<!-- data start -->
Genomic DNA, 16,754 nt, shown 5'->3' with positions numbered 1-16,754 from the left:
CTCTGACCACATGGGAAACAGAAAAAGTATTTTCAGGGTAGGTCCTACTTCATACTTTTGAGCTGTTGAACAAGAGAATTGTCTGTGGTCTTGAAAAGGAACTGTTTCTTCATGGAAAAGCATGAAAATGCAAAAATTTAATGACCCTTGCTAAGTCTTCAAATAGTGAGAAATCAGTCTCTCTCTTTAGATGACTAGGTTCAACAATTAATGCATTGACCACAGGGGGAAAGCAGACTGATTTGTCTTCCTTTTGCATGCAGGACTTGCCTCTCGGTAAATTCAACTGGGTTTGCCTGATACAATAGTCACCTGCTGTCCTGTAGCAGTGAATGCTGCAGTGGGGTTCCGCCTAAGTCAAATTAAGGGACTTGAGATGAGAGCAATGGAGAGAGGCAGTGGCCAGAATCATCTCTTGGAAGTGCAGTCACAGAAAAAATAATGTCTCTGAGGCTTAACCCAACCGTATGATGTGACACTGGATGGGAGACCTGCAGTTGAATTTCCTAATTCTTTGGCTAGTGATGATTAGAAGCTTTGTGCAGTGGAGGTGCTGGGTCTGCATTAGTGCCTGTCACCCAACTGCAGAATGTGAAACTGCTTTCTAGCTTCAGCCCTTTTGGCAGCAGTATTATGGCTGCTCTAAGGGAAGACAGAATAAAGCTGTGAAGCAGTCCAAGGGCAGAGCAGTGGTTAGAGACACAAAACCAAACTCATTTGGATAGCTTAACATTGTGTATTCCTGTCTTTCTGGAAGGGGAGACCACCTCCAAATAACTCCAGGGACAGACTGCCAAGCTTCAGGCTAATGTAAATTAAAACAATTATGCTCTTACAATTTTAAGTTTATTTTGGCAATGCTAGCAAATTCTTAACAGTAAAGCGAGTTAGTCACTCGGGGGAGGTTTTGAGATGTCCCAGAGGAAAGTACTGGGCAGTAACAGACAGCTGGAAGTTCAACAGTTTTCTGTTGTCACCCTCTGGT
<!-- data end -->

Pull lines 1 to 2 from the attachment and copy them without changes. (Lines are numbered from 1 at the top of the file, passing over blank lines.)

Genomic DNA, 16,754 nt, shown 5'->3' with positions numbered 1-16,754 from the left:
CTCTGACCACATGGGAAACAGAAAAAGTATTTTCAGGGTAGGTCCTACTTCATACTTTTGAGCTGTTGAACAAGAGAATTGTCTGTGGTCTTGAAAAGGAACTGTTTCTTCATGGAAAAGCATGAAAATGCAAAAATTTAATGACCCTTGCTAAGTCTTCAAATAGTGAGAAATCAGTCTCTCTCTTTAGATGACTAGGTTCAACAATTAATGCATTGACCACAGGGGGAAAGCAGACTGATTTGTCTTCCTTTTGCATGCAGGACTTGCCTCTCGGTAAATTCAACTGGGTTTGCCTGATACAATAGTCACCTGCTGTCCTGTAGCAGTGAATGCTGCAGTGGGGTTCCGCCTAAGTCAAATTAAGGGACTTGAGATGAGAGCAATGGAGAGAGGCAGTGGCCAGAATCATCTCTTGGAAGTGCAGTCACAGAAAAAATAATGTCTCTGAGGCTTAACCCAACCGTATGATGTGACACTGGATGGGAGACCTGCAGTTGAATTTCCTAATTCTTTGGCTAGTGATGATTAGAAGCTTTGTGCAGTGGAGGTGCTGGGTCTGCATTAGTGCCTGTCACCCAACTGCAGAATGTGAAACTGCTTTCTAGCTTCAGCCCTTTTGGCAGCAGTATTATGGCTGCTCTAAGGGAAGACAGAATAAAGCTGTGAAGCAGTCCAAGGGCAGAGCAGTGGTTAGAGACACAAAACCAAACTCATTTGGATAGCTTAACATTGTGTATTCCTGTCTTTCTGGAAGGGGAGACCACCTCCAAATAACTCCAGGGACAGACTGCCAAGCTTCAGGCTAATGTAAATTAAAACAATTATGCTCTTACAATTTTAAGTTTATTTTGGCAATGCTAGCAAATTCTTAACAGTAAAGCGAGTTAGTCACTCGGGGGAGGTTTTGAGATGTCCCAGAGGAAAGTACTGGGCAGTAACAGACAGCTGGAAGTTCAACAGTTTTCTGTTGTCACCCTCTGGT